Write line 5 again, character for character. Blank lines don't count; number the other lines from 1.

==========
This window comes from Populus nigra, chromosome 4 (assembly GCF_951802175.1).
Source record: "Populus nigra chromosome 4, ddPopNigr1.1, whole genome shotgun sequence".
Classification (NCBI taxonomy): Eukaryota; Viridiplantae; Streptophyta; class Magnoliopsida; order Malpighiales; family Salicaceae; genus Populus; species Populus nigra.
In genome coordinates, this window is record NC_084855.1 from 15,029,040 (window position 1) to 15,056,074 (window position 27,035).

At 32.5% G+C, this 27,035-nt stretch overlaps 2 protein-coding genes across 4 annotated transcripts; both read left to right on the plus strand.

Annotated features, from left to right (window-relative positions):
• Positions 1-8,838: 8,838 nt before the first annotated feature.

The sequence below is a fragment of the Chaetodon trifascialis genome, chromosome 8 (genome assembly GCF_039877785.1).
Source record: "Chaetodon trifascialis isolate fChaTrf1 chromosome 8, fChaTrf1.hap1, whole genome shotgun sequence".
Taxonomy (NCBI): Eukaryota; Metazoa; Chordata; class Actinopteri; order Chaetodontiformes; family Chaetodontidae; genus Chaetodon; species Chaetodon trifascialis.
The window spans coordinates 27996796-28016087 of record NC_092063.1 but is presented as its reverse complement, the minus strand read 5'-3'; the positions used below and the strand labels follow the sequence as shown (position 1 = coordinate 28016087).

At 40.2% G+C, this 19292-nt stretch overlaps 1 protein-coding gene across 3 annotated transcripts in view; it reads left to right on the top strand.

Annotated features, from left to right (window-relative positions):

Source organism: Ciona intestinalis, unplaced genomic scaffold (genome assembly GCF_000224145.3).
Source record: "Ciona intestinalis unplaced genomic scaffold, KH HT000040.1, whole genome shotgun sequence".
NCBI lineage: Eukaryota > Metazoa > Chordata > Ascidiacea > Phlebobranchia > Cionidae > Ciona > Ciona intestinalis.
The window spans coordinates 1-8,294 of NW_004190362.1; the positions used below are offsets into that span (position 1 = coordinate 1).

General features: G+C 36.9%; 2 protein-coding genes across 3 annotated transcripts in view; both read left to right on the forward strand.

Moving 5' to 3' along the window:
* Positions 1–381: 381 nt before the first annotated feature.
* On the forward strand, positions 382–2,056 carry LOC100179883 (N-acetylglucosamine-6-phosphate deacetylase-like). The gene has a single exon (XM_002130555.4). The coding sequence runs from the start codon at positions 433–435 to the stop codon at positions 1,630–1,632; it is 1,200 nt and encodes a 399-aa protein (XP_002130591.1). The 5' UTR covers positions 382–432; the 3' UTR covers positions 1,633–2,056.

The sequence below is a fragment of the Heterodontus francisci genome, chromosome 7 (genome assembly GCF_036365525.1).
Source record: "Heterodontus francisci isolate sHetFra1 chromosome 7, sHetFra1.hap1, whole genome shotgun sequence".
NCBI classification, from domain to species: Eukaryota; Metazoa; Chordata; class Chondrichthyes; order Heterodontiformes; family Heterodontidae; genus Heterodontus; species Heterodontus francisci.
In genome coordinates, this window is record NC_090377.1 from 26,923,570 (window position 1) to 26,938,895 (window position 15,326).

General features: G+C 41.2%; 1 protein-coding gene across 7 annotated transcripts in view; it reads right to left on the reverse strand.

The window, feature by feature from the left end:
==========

At 32.5% G+C, this 27,035-nt stretch overlaps 2 protein-coding genes across 4 annotated transcripts; both read left to right on the plus strand.